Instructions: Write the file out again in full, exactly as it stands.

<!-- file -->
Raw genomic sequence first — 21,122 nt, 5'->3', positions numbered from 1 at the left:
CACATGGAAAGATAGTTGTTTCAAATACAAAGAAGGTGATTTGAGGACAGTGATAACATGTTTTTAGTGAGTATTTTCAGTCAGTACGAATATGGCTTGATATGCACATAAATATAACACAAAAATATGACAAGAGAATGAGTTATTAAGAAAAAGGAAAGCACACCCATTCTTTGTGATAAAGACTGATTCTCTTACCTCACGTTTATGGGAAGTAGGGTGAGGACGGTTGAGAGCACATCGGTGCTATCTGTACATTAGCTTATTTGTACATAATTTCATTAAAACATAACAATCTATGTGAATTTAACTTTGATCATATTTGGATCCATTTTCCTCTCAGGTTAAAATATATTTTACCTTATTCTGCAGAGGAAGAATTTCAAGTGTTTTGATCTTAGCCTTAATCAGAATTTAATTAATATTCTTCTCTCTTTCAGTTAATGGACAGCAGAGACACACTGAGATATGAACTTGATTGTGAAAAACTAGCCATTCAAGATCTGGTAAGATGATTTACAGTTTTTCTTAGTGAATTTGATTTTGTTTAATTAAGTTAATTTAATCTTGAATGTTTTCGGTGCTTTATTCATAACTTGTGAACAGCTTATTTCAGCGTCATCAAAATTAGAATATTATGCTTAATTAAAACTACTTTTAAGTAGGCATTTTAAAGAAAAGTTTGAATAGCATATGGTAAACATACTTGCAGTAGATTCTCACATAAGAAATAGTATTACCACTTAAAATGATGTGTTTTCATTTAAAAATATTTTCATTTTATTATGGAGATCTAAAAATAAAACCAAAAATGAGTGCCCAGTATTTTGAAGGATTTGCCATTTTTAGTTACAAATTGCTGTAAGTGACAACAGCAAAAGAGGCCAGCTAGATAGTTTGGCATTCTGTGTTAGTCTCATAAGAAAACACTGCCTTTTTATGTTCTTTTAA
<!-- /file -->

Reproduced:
Raw genomic sequence first — 21,122 nt, 5'->3', positions numbered from 1 at the left:
CACATGGAAAGATAGTTGTTTCAAATACAAAGAAGGTGATTTGAGGACAGTGATAACATGTTTTTAGTGAGTATTTTCAGTCAGTACGAATATGGCTTGATATGCACATAAATATAACACAAAAATATGACAAGAGAATGAGTTATTAAGAAAAAGGAAAGCACACCCATTCTTTGTGATAAAGACTGATTCTCTTACCTCACGTTTATGGGAAGTAGGGTGAGGACGGTTGAGAGCACATCGGTGCTATCTGTACATTAGCTTATTTGTACATAATTTCATTAAAACATAACAATCTATGTGAATTTAACTTTGATCATATTTGGATCCATTTTCCTCTCAGGTTAAAATATATTTTACCTTATTCTGCAGAGGAAGAATTTCAAGTGTTTTGATCTTAGCCTTAATCAGAATTTAATTAATATTCTTCTCTCTTTCAGTTAATGGACAGCAGAGACACACTGAGATATGAACTTGATTGTGAAAAACTAGCCATTCAAGATCTGGTAAGATGATTTACAGTTTTTCTTAGTGAATTTGATTTTGTTTAATTAAGTTAATTTAATCTTGAATGTTTTCGGTGCTTTATTCATAACTTGTGAACAGCTTATTTCAGCGTCATCAAAATTAGAATATTATGCTTAATTAAAACTACTTTTAAGTAGGCATTTTAAAGAAAAGTTTGAATAGCATATGGTAAACATACTTGCAGTAGATTCTCACATAAGAAATAGTATTACCACTTAAAATGATGTGTTTTCATTTAAAAATATTTTCATTTTATTATGGAGATCTAAAAATAAAACCAAAAATGAGTGCCCAGTATTTTGAAGGATTTGCCATTTTTAGTTACAAATTGCTGTAAGTGACAACAGCAAAAGAGGCCAGCTAGATAGTTTGGCATTCTGTGTTAGTCTCATAAGAAAACACTGCCTTTTTATGTTCTTTTAA